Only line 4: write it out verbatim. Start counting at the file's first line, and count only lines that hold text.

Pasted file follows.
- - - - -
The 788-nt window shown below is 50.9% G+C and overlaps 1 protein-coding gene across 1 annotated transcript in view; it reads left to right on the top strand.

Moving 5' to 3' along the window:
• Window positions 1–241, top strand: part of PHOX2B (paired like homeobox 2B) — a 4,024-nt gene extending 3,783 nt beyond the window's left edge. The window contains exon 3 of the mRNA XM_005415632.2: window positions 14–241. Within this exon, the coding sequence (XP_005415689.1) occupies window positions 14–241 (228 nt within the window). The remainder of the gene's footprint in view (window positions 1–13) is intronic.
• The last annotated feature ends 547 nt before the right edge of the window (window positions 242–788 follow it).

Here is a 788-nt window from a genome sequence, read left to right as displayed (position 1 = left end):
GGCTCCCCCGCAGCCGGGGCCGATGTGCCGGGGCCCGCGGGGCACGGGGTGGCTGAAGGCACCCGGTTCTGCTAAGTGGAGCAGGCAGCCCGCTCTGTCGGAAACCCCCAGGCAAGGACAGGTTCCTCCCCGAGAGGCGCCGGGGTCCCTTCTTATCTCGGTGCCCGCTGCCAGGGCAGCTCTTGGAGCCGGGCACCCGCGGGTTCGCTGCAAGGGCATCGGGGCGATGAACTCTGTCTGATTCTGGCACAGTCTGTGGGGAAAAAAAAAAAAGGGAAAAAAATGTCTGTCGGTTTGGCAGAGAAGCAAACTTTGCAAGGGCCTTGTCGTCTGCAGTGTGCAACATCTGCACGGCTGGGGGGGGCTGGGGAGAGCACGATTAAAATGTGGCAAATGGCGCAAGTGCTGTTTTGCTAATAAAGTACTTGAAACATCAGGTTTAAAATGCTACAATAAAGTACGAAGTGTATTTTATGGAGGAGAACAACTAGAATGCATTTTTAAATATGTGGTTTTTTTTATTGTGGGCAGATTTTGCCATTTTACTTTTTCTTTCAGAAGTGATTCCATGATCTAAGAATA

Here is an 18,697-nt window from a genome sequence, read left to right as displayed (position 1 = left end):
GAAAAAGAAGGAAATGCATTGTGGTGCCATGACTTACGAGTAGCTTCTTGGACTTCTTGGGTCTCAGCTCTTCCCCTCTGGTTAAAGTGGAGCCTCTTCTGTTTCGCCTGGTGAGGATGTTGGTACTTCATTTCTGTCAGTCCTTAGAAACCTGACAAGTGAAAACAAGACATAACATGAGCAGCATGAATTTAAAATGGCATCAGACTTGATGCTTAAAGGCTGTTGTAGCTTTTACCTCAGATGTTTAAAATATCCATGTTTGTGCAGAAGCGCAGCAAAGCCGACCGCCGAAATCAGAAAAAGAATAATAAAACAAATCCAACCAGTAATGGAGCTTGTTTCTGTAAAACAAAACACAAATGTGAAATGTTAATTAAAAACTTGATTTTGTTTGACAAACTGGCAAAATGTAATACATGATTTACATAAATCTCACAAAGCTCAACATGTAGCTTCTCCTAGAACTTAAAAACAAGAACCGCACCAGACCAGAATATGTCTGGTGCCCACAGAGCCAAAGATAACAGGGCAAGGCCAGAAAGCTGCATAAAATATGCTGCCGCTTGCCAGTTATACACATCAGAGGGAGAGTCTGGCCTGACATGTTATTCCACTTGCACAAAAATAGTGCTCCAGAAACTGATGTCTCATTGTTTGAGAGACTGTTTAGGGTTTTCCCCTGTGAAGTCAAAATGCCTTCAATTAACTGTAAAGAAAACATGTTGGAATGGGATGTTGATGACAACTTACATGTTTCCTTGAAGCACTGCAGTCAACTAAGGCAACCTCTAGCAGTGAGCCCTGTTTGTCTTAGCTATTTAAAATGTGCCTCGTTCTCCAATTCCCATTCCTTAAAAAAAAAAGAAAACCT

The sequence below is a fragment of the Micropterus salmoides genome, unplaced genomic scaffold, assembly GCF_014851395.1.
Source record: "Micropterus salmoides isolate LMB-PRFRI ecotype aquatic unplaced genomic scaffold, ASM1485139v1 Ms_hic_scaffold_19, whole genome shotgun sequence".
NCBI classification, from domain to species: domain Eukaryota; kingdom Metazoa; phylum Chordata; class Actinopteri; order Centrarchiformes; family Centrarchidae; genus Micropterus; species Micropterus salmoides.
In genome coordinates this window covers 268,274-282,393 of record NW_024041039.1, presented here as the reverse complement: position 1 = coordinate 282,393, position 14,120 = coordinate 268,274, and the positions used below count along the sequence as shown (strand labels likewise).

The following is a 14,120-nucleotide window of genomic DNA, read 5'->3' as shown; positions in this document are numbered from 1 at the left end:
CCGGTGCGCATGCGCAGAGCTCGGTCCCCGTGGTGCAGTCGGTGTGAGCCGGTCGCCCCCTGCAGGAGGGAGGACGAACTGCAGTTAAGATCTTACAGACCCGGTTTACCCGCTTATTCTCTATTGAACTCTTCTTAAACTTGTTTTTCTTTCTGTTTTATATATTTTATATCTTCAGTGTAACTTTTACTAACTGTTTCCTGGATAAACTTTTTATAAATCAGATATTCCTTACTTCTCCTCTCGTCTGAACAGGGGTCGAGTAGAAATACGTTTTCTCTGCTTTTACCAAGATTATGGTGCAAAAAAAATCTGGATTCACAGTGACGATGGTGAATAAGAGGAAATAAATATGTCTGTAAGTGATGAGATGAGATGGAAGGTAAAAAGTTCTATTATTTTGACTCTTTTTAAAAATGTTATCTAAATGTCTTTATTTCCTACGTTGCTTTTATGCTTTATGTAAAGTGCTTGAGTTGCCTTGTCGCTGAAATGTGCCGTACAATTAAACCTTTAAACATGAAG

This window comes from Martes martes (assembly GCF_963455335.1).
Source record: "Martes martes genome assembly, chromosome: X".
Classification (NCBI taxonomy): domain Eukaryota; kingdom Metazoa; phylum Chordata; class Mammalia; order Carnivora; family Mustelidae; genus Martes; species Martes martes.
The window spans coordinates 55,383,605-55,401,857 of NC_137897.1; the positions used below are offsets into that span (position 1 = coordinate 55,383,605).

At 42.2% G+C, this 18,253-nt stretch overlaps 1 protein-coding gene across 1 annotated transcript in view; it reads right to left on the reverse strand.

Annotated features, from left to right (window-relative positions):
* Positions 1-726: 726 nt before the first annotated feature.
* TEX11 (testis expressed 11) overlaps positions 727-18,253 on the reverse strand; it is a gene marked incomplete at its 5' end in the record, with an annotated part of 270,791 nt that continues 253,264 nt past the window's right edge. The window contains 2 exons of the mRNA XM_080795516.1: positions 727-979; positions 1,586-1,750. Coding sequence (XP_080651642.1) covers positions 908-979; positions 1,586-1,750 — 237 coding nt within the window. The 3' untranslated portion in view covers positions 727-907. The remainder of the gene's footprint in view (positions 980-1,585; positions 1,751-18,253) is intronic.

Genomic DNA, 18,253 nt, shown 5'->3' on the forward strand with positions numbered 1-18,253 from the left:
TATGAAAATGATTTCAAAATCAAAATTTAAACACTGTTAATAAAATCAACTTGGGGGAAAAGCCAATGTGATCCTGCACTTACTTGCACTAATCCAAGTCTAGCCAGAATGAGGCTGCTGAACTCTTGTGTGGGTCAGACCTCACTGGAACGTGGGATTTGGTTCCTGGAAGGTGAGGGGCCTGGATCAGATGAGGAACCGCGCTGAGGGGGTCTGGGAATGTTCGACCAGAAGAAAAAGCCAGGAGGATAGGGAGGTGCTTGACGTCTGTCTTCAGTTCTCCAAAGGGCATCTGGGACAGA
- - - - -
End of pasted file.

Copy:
• The last annotated feature ends 547 nt before the right edge of the window (window positions 242–788 follow it).